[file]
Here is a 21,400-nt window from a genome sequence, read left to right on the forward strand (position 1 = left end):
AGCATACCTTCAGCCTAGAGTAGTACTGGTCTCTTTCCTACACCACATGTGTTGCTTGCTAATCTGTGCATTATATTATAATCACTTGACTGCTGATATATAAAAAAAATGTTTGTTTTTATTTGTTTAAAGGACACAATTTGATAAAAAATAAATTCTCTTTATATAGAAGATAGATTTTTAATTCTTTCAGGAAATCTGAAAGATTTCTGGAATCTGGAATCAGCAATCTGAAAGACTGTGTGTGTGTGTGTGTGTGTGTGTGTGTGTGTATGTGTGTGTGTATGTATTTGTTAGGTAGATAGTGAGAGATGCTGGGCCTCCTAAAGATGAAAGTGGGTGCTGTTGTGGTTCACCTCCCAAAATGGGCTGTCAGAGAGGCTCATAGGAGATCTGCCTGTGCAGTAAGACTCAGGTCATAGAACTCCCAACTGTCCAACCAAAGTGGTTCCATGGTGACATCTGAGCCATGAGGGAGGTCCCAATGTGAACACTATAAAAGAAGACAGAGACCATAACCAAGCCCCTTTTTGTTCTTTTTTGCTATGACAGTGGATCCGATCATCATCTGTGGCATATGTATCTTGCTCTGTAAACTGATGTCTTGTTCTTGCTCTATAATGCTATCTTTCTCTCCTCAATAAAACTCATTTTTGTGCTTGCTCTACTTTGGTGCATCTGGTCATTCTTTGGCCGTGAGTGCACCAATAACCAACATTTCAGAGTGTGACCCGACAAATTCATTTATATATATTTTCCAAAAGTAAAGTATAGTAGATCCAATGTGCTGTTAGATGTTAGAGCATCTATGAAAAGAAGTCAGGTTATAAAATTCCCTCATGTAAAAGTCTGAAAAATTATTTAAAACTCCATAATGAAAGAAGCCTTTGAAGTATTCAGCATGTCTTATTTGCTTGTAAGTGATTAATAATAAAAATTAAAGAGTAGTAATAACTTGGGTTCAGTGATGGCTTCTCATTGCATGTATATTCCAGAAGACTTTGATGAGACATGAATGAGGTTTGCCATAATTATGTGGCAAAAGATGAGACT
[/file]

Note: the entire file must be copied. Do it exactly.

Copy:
Here is a 21,400-nt window from a genome sequence, read left to right on the forward strand (position 1 = left end):
AGCATACCTTCAGCCTAGAGTAGTACTGGTCTCTTTCCTACACCACATGTGTTGCTTGCTAATCTGTGCATTATATTATAATCACTTGACTGCTGATATATAAAAAAAATGTTTGTTTTTATTTGTTTAAAGGACACAATTTGATAAAAAATAAATTCTCTTTATATAGAAGATAGATTTTTAATTCTTTCAGGAAATCTGAAAGATTTCTGGAATCTGGAATCAGCAATCTGAAAGACTGTGTGTGTGTGTGTGTGTGTGTGTGTGTGTGTATGTGTGTGTGTATGTATTTGTTAGGTAGATAGTGAGAGATGCTGGGCCTCCTAAAGATGAAAGTGGGTGCTGTTGTGGTTCACCTCCCAAAATGGGCTGTCAGAGAGGCTCATAGGAGATCTGCCTGTGCAGTAAGACTCAGGTCATAGAACTCCCAACTGTCCAACCAAAGTGGTTCCATGGTGACATCTGAGCCATGAGGGAGGTCCCAATGTGAACACTATAAAAGAAGACAGAGACCATAACCAAGCCCCTTTTTGTTCTTTTTTGCTATGACAGTGGATCCGATCATCATCTGTGGCATATGTATCTTGCTCTGTAAACTGATGTCTTGTTCTTGCTCTATAATGCTATCTTTCTCTCCTCAATAAAACTCATTTTTGTGCTTGCTCTACTTTGGTGCATCTGGTCATTCTTTGGCCGTGAGTGCACCAATAACCAACATTTCAGAGTGTGACCCGACAAATTCATTTATATATATTTTCCAAAAGTAAAGTATAGTAGATCCAATGTGCTGTTAGATGTTAGAGCATCTATGAAAAGAAGTCAGGTTATAAAATTCCCTCATGTAAAAGTCTGAAAAATTATTTAAAACTCCATAATGAAAGAAGCCTTTGAAGTATTCAGCATGTCTTATTTGCTTGTAAGTGATTAATAATAAAAATTAAAGAGTAGTAATAACTTGGGTTCAGTGATGGCTTCTCATTGCATGTATATTCCAGAAGACTTTGATGAGACATGAATGAGGTTTGCCATAATTATGTGGCAAAAGATGAGACT